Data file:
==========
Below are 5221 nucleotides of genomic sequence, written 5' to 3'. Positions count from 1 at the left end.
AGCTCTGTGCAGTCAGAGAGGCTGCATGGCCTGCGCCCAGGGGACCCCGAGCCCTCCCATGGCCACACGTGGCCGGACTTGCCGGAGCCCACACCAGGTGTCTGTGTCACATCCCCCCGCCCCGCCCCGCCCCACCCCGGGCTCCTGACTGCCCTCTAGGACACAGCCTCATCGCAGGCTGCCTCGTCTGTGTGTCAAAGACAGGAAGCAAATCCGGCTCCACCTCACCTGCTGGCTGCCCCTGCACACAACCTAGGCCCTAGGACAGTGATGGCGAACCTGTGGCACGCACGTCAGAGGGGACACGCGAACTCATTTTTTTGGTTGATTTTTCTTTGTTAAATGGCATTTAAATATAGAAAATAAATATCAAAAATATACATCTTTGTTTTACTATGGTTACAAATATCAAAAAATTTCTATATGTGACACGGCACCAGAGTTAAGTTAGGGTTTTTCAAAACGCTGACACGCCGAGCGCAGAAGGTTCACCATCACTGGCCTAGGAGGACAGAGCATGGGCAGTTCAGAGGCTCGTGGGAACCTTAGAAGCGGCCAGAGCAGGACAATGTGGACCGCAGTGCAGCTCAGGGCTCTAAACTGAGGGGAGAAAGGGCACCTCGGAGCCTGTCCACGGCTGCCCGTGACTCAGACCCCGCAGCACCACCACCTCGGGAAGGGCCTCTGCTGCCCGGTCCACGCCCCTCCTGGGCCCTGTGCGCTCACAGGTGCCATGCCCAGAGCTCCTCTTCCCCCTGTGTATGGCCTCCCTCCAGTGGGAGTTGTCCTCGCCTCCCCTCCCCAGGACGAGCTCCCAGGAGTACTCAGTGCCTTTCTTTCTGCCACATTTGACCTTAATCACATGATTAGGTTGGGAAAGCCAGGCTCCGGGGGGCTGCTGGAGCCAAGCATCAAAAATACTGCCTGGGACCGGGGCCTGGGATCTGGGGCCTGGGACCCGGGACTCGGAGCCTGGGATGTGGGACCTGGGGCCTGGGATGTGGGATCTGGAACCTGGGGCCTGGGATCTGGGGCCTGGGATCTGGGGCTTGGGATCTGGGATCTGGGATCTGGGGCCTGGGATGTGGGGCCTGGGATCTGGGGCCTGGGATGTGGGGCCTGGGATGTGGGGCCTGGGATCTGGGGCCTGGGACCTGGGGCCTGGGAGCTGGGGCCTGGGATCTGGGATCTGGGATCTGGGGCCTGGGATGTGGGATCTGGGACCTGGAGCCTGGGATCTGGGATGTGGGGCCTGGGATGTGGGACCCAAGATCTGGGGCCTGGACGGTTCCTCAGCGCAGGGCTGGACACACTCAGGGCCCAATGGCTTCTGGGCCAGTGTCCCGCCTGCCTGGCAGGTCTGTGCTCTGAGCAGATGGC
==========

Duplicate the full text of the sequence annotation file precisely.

Below are 5221 nucleotides of genomic sequence, written 5' to 3'. Positions count from 1 at the left end.
AGCTCTGTGCAGTCAGAGAGGCTGCATGGCCTGCGCCCAGGGGACCCCGAGCCCTCCCATGGCCACACGTGGCCGGACTTGCCGGAGCCCACACCAGGTGTCTGTGTCACATCCCCCCGCCCCGCCCCGCCCCACCCCGGGCTCCTGACTGCCCTCTAGGACACAGCCTCATCGCAGGCTGCCTCGTCTGTGTGTCAAAGACAGGAAGCAAATCCGGCTCCACCTCACCTGCTGGCTGCCCCTGCACACAACCTAGGCCCTAGGACAGTGATGGCGAACCTGTGGCACGCACGTCAGAGGGGACACGCGAACTCATTTTTTTGGTTGATTTTTCTTTGTTAAATGGCATTTAAATATAGAAAATAAATATCAAAAATATACATCTTTGTTTTACTATGGTTACAAATATCAAAAAATTTCTATATGTGACACGGCACCAGAGTTAAGTTAGGGTTTTTCAAAACGCTGACACGCCGAGCGCAGAAGGTTCACCATCACTGGCCTAGGAGGACAGAGCATGGGCAGTTCAGAGGCTCGTGGGAACCTTAGAAGCGGCCAGAGCAGGACAATGTGGACCGCAGTGCAGCTCAGGGCTCTAAACTGAGGGGAGAAAGGGCACCTCGGAGCCTGTCCACGGCTGCCCGTGACTCAGACCCCGCAGCACCACCACCTCGGGAAGGGCCTCTGCTGCCCGGTCCACGCCCCTCCTGGGCCCTGTGCGCTCACAGGTGCCATGCCCAGAGCTCCTCTTCCCCCTGTGTATGGCCTCCCTCCAGTGGGAGTTGTCCTCGCCTCCCCTCCCCAGGACGAGCTCCCAGGAGTACTCAGTGCCTTTCTTTCTGCCACATTTGACCTTAATCACATGATTAGGTTGGGAAAGCCAGGCTCCGGGGGGCTGCTGGAGCCAAGCATCAAAAATACTGCCTGGGACCGGGGCCTGGGATCTGGGGCCTGGGACCCGGGACTCGGAGCCTGGGATGTGGGACCTGGGGCCTGGGATGTGGGATCTGGAACCTGGGGCCTGGGATCTGGGGCCTGGGATCTGGGGCTTGGGATCTGGGATCTGGGATCTGGGGCCTGGGATGTGGGGCCTGGGATCTGGGGCCTGGGATGTGGGGCCTGGGATGTGGGGCCTGGGATCTGGGGCCTGGGACCTGGGGCCTGGGAGCTGGGGCCTGGGATCTGGGATCTGGGATCTGGGGCCTGGGATGTGGGATCTGGGACCTGGAGCCTGGGATCTGGGATGTGGGGCCTGGGATGTGGGACCCAAGATCTGGGGCCTGGACGGTTCCTCAGCGCAGGGCTGGACACACTCAGGGCCCAATGGCTTCTGGGCCAGTGTCCCGCCTGCCTGGCAGGTCTGTGCTCTGAGCAGATGGC